Learn about the core systems and designs of Ashes of Creation.
Ashes of Creation is an upcoming MMORPG currently being developed by Intrepid Studios. Despite being in its first Alpha stage of playtesting, this game is already looking promising and many have claimed it has the potential to completely reinvigorate and revive the MMORPG genre. While it's hard to say that for sure so early, the design philosophies and plans for the game are quite exciting. As a result, it's currently one of the most hyped upcoming games in the genre.
There are a lot of features and systems to go over that are unique to the game, but because the game still has a ways to go, everything is subject to change. However, the features and systems mentioned here are core to AoC and likely won't be altered too much between now and the game's release. Also to note, due to the complexity of the game, this article won't cover every single aspect of the game but cover the main ones and how they'll be utilized. Even so, there's a ton to go through to familiarize yourself with the early Ashes of Creation.
Game design philosophies
Perhaps the biggest reason that people call AoC revolutionary or a "WoW Killer" is because of the main philosophies the developers have adopted for the game. The three main cores of Intrepid's design philosophies revolve around an ever-changing world, a heavy emphasis on player interaction and systems that reward and necessitate risk-taking. In many cases, these three ideas mesh in ways MMO players have wanted for a long time.
A dynamic world
Firstly, Verra, AoC's world, is meant to be dynamic and will frequently change. It hosts a variety of biomes and types of areas across its incredibly large map that will change over time. But more importantly, there will be something called the node system. In brief, this is something that allows player interaction to control where civilization sprouts and evolves. There's a lot to say about this and will be explained in the next section. Overall, it's what will keep the game ever-changing and create a unique world history dictated entirely by the players.
The second crux of AoC design philosophy is the emphasis on player interaction. One of the most important aspects of MMOs is the fact that so many players can play the game together, either as allies or enemies. In many of today's modern MMOs, this is lost on too much instanced content and streamlined progression systems that can all be done as a solo player. AoC wants to flip that around. Working with and against other players is key to the game, and that's evident through things like their economy, open-world PvP, PvP systems like castle sieges and caravans, and node progression. These various systems will be explained in more detail later on in their respective sections.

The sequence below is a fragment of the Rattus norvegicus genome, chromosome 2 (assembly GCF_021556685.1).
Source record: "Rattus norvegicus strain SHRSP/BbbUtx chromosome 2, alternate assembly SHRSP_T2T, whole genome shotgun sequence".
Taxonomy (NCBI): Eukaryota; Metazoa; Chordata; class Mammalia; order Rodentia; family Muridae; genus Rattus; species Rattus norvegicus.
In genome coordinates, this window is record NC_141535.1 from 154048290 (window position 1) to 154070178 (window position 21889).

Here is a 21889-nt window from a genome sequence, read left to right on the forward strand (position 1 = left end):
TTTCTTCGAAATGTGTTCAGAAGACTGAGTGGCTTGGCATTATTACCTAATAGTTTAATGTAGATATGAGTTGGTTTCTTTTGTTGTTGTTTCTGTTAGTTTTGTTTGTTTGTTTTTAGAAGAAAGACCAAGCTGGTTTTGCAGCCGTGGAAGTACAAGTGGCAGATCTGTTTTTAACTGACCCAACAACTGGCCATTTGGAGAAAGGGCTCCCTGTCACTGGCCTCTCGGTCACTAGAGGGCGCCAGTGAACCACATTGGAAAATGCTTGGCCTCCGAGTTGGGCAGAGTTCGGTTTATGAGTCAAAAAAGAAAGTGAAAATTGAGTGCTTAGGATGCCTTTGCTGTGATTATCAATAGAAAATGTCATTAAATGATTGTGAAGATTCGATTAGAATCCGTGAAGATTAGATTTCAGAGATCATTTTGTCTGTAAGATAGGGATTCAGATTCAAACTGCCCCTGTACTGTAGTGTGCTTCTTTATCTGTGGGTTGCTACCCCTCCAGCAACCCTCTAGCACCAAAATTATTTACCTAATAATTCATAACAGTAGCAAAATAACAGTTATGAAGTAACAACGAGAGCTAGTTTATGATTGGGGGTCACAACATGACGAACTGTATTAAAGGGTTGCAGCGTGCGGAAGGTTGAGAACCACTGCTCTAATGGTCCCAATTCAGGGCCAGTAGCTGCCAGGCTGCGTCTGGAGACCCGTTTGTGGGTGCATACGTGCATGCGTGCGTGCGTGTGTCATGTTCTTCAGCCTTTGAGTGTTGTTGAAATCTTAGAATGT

Finally, there's a risk-reward mentality prevalent in the game's design. AoC will definitely not be a game you can AFK in and progress after you put in enough time. It'll be relatively hardcore and its content will always require engagement, with much of it involving some sort of risk. There won't be a lot of instanced content, meaning PvP may be present in PvE content, for example. Another example is that resources, items and wealth you gather in one place can't be automatically transferred to another town or city. It must be moved via caravan, which other players can attack to loot.
A last instance is that cities and towns can be destroyed, along with player-owned housing and the like. So if you set up a town in a volatile region, as dictated by player interaction and conflict, you could potentially lose a great amount of time and in-game money or resources.
Along with all of this, there's an insistence on making content that everyone and anyone can enjoy. There are things for players of all sorts, with a proposed equal focus on PvP, PvE and life skill-related content. If Intrepid can execute on all three areas well by launch with compelling systems for each, they'll be able to attract players of every kind and bring them together in a fantastic way.
The Node system
The node system is one very unique to Ashes of Creation and probably the most exciting. Essentially, when players drop into the world of Verra, they'll be in a vast wilderness, a blank canvas. At this point, there will be a grand total of 118 nodes, which are places where villages, towns and cities can grow from. Depending on where players decide to interact, by gathering resources and killing mobs, civilization will grow. Another interesting fact is that the node's architecture will reflect the race's that put in the most work for it.
Nodes that players develop will grow in size, influence and impact over time. The nodes have six stages of development after the Wilderness stage.
Basically, each stage makes the node grow in size and will increase the amount and quality of NPCs, quests, resources, mobs, benefits and more. However, as one node in an area grows, its zone of influence grows too, which will lock out nearby nodes from advancing. While this might discourage some who put a lot of time into growing a node, there is a PvP system in place to destroy a node, called node sieges, which are large-scale PvP events that can happen to nodes at Village level or higher.
In addition, there are four different types of nodes, each with its own benefits for players, questlines, features and aesthetics. They are as follows:
- Economic: Trading and mercantile focus
- Divine: Faith and skill/equipment augment focuses
- Military: Combat and class training focuses